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Garrison Joe, SASS #60708

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Garrison Joe, SASS #60708 last won the day on April 23 2018

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About Garrison Joe, SASS #60708

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  • Birthday November 30

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    60708 LIFE
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    Buffalo Range Riders, High Desert Drifters, Rio Grande Renegades

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    Male
  • Location
    Albuquerque NM
  • Interests
    shooting, hiking, hunting, fishing, building, gun smithing, wood working. SASS Regulator. NSCA super veteran.

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  1. It has been inconsistent in pressure since manufacturing moved to Spain from Scotland about 3 or more years ago. The story is Accurate won't import powder lots that don't meet their pressure specs so that old loading data for it will continue to be safe. Some may come in at sporadic intervals in the future, but it's probably time to give up on it. If some does come back in, you can still pick it up then. I'd suggest you look for another powder that is available and reliably produced. For a fast pistol powder, Clays, Red Dot, Red , 700-X, WST, Bullseye, TiteGroup, American Select all would be possible replacements for you. Good luck, GJ
  2. Yes, poor standards from SAAMI for the chamber dimensions in the WCF cartridges are the root of the problem. A common solution for what the OP found is to load Truncated Cone bullets rather than round nose or RNFP bullets, and seat so the nose cone starts right at the mouth of the case. This lets the taper of the nose fit in a chamber that is cut without a forcing cone or leade. Proper sizing of the selected bullet diameter to the groove diameter of the barrel then can fix the problem of hard chambering when the neck is cut tight. When neck are of chamber is cut TOO SMALL (and not compatible with the barrel groove diameter), as a few manufacturers often do, then recutting the chamber's neck area is needed (chambering finish reamer). And especially with Ruger production, you can find the throat of the revolver cylinders cut way too small - which does not hurt chambering rounds, but it can play Hobbs with accuracy. This is solved with a throating reamer run through all the chambers of the cylinder. With these sloppy standards, each gun then becomes an adventure to figure out exactly what part is "too tight" and what is the effective way to correct that problem. With a WCF cartridge that is causing tight fit problems, a chamber cast and groove slugging are often the very first steps one should take, to make sure you are fixing the right part of the chamber and throat that will cure the real problem. Good luck, GJ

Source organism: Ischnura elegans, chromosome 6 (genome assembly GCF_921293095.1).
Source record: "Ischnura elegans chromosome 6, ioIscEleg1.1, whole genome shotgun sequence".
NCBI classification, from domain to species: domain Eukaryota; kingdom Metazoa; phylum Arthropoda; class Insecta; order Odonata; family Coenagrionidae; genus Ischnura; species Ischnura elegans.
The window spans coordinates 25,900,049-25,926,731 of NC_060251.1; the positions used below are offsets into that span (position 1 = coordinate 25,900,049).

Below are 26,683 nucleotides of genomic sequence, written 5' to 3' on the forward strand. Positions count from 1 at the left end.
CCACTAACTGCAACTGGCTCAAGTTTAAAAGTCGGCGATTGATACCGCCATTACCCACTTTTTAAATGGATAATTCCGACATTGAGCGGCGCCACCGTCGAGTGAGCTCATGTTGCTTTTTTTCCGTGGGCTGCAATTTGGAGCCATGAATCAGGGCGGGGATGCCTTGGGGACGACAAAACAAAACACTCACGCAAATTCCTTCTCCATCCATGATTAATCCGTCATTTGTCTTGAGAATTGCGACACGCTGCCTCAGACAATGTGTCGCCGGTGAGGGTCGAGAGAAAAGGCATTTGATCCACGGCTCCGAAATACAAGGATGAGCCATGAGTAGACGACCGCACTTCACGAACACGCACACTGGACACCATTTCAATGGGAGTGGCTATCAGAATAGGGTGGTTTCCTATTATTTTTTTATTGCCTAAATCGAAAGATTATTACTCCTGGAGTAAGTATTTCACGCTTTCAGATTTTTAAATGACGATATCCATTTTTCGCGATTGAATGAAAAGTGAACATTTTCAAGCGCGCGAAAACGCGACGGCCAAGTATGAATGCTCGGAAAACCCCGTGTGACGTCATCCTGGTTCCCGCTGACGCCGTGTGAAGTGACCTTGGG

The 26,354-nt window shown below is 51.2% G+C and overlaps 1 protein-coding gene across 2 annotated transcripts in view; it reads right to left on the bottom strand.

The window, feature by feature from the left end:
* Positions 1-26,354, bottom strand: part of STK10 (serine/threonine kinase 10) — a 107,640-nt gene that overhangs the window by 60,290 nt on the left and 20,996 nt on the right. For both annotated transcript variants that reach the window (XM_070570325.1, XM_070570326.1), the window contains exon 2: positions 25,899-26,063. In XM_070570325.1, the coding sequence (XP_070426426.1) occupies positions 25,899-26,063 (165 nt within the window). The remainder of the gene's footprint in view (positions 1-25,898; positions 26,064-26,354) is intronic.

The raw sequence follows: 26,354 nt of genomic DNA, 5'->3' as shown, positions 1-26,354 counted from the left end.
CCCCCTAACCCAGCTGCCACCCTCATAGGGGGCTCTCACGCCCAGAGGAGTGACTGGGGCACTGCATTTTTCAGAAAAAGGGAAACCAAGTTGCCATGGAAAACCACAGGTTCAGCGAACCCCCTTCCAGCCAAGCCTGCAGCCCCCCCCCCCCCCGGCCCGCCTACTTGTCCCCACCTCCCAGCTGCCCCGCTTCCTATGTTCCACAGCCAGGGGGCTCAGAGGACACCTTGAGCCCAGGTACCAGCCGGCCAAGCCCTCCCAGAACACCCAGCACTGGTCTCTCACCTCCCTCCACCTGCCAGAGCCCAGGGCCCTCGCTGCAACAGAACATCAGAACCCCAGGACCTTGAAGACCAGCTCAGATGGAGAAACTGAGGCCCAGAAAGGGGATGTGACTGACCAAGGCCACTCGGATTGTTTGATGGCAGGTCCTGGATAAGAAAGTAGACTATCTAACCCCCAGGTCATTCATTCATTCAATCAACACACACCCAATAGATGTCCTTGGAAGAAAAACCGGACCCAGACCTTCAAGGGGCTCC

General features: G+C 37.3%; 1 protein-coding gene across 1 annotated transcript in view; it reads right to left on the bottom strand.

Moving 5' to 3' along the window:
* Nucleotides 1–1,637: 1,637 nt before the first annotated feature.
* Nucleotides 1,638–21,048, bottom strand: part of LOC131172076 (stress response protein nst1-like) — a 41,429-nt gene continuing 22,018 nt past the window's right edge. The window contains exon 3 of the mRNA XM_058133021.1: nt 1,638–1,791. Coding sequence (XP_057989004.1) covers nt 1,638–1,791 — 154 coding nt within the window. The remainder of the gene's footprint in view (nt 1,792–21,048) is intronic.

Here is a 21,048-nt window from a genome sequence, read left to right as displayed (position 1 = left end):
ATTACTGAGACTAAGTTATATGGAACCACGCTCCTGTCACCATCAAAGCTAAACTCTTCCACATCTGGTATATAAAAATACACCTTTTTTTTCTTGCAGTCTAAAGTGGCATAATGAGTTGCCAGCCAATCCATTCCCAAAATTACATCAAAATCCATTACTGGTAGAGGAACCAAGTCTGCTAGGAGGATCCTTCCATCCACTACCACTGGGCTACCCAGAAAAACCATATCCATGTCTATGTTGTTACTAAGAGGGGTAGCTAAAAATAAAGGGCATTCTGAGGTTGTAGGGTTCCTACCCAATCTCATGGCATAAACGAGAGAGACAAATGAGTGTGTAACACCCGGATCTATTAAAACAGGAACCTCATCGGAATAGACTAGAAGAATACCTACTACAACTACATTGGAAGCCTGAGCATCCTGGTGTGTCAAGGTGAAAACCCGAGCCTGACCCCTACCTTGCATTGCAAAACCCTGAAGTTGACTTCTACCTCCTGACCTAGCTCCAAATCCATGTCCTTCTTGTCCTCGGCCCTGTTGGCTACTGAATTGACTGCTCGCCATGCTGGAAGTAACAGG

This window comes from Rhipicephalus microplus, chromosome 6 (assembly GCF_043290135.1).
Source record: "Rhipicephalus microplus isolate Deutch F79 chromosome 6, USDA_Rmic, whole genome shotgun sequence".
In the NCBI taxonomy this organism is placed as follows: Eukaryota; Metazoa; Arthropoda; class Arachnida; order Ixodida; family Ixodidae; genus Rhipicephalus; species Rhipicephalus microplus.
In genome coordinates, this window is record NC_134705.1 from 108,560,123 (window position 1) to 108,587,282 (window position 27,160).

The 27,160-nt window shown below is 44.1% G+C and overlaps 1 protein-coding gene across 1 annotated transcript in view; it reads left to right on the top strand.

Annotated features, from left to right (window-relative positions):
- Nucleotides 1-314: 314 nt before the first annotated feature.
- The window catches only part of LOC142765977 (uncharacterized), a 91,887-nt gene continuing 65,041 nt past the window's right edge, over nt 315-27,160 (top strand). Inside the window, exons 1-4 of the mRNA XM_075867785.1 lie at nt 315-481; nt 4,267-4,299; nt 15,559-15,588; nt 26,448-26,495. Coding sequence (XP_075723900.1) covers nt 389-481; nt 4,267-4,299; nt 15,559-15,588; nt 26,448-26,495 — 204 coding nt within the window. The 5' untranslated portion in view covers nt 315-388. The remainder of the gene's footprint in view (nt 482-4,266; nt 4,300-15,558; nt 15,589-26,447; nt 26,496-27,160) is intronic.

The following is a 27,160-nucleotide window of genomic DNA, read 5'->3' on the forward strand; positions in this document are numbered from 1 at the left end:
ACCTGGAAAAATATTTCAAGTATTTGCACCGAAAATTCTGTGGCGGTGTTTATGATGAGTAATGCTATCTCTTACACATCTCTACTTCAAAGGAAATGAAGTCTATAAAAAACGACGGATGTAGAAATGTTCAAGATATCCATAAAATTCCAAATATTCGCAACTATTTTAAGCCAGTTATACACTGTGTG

3. I load Cowboy .45 Special with a 175 grain lead bullet and 4.2 grains of WST, but you will find about 5.0 grains of Unique will work fine, too. Roll crimp firmly. With a 200 grain bullet, you can reduce that powder by about 10%, but you will have a safe load even if you copy my powder weight. Dang, you changed from asking about Unique to asking about Trail Boss! Powders DO make a big difference; make sure you know what you are loading.. OK, Trail Boss for Cowboy 45 Special case and a 200 grain bullet might be about 4.5 grains for a LIGHT load, suitable for any of the single action revolvers. Good luck, GJ
  4. Almost always, stainless fasteners, even made of 416 stainless, are quite a bit softer than heat treated carbon/chrome/vanadium steel (the 4140 and 4130 types often used in firearms). However, I've not see Pietta disclose what alloy they use for various parts of their revolvers. Knowing how soft Uberti's (factory) screws are on blued guns, I would not be surprised to learn that Pietta uses about the same alloys for carbon steel firearms. Good luck, GJ
  5. I'd be working to minimize the "teardown" you are doing to your pistols in mid-match. That will never be fun, even with hex-head screws. First, don't go to matches unless you have your guns tuned up and ready to run 6 stages. Many newer shooters really haven't worked out the glitches in their new guns on the range at their leisure, and then matches cause them grief. Second, make sure your gunsmith screwdrivers exactly fit the screw head notches. If you are not using gunsmith bits or drivers (having parallel tip sections rather than tapered tips like mechanics/household drivers), you need to. If you are not matching the screw's slot width and thickness (this is very important), you need to. I recommend a set from Brownells of the MagnaTip handle(s) and replaceable driver bits that fit. There aren't many sources of hex head fillister screws for Pietta revolvers, because most folks don't take grip frame screws out but maybe once a year. And when they bugger up a screw head, they just get another slotted screw head. What required you to take off the grip frames? Third, resolve that problem. Then you can leave the guns alone and shoot the match like everyone else. You will have a lot more fun. Good luck, GJ
  6. You evidently are not aware that Winchester powder is only a trademark now, and that it is owned and managed by Hodgdon's, with that powder still being manufactured by St Marks of Florida. And, there is no .45 LC. Just .45 Colt, as Colt's Firearms Manufacturing Company invented it and named it. Just use that published data as a top end and work down to what you find is correct. Sheesh! GJ